Is one entitled to one’s health records from a private hospital? I am now retired and can no longer afford private health cover. I’m being treated on the NHS for a heart condition and would like my private records to be made available to the NHS.
Keith Basson, Warrington.
In a word: yes. The data held in your records is your data and both the private hospital where you were treated and the practitioner who treated you are legally obliged to provide you with that information.
It is possible that part of your records is held at the hospital, while your consultant will also have copies of some of your data — and there may also be a degree of duplication.
In any event, make your request in writing, initially to the medical records officer at the hospital.
A full set of records will include reports of investigations such as X-rays and other scans and laboratory tests, as well as clinical notes from your doctors.
The data held in your records is your data and both the private hospital where you were treated and the practitioner who treated you are legally obliged to provide you with that information, writes Dr Martin Scurr (file picture)
If there are no notes in the file when you receive it, write a letter to the consultant to request a copy of the notes he holds.
Some organisations charge a fee for providing copies of medical notes, which I think is rather irritating. Given what the hospitals charge, they should really provide the service for free, or at least ask for only a very minimal fee. (Many level excessive charges for sending the files, which, in this computer age, cannot take too much admin time.)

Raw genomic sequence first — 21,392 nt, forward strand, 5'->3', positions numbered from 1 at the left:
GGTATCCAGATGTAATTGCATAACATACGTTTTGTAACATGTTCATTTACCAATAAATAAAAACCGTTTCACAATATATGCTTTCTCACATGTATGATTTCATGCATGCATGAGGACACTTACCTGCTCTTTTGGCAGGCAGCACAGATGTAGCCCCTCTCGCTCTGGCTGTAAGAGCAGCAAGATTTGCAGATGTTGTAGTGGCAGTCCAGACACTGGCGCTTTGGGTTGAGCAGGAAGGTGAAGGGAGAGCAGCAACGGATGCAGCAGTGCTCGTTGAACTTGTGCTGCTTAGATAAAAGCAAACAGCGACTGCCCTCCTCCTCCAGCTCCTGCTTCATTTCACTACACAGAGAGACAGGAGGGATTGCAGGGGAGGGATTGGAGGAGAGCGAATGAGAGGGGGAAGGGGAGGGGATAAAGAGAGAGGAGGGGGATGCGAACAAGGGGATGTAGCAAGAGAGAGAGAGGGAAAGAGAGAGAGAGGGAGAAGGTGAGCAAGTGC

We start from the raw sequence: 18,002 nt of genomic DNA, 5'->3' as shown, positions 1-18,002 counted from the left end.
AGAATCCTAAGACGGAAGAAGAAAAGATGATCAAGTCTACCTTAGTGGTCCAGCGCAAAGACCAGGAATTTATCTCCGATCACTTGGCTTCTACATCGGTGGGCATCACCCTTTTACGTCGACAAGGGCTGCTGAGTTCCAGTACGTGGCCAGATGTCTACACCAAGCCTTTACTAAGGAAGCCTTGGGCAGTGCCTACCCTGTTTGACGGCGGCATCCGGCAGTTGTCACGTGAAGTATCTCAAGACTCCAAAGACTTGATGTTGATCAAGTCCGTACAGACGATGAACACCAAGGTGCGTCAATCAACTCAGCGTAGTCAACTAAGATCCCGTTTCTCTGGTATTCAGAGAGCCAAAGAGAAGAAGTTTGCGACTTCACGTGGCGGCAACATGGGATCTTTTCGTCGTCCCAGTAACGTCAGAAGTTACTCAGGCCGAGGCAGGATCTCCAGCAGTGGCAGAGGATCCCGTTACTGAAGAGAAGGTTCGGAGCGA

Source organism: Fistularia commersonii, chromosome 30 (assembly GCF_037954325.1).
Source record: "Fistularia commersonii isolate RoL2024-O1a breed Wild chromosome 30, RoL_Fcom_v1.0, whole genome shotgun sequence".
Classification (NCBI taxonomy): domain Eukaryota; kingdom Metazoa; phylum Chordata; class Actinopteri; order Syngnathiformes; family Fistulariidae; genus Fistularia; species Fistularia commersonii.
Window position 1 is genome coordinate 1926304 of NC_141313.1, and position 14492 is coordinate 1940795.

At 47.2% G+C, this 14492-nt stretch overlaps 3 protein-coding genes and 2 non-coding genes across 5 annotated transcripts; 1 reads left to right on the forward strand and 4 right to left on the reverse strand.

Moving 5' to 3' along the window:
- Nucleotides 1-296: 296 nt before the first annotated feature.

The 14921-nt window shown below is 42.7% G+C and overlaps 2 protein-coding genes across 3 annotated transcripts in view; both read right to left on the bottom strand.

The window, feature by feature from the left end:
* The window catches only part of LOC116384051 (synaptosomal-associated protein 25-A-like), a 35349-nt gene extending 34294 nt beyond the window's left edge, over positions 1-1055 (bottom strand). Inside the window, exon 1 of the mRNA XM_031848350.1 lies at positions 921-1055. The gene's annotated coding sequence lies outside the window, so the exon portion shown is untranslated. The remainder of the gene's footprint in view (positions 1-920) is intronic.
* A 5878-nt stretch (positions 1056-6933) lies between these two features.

You may also be requested to collect the files, rather than entrust them to the post. Most facilities will not send such documentation by email on account of the need for confidentiality and the potential problem of them being hacked. When it comes to getting hold of NHS hospital records, contact the records manager, or patient services manager, at your hospital trust.
For the past 15 years, I have experienced an intense pain in my gullet, often brought on by eating or drinking. It can cause hiccups for a short while, but these usually end within minutes.
However, 18 months ago, the pain was so intense I briefly passed out. Recently, it happened again — this time resulting in two cracked ribs and a black eye.
Blood tests and an ECG have found nothing.
Ian Hughes, Bromsgrove, Worcs.
What an alarming turn of events. I think it’s most likely that the bouts of pain are due to irritability of the oesophagus — the muscular tube linking your throat to your stomach — because of acid reflux.
I note that you do not seem to have suffered the more typical symptoms, such as heartburn (a sense of acid heat or discomfort in the region of the oesophagus — this can occur anywhere between the bottom of the sternum and the back of the throat), acid sensations or difficulty swallowing. So I think your oesophagus is being irritated by so-called ‘silent’ acid reflux.
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Always consult your own GP with any health worries.
Acid reflux is due to the valve at the top of the stomach malfunctioning, allowing acid to pass up into the oesophagus.
Studies indicate that acid reflux is the most common cause of oesophageal pain, even when there are no other obvious signs of reflux, such as hoarseness.
The painful sensations you describe occur as a result of acid — or hot or cold food — triggering pain receptors in the oesophagus wall. This, in turn, can at times cause abnormal movement or spasms in the muscular walls of the oesophagus.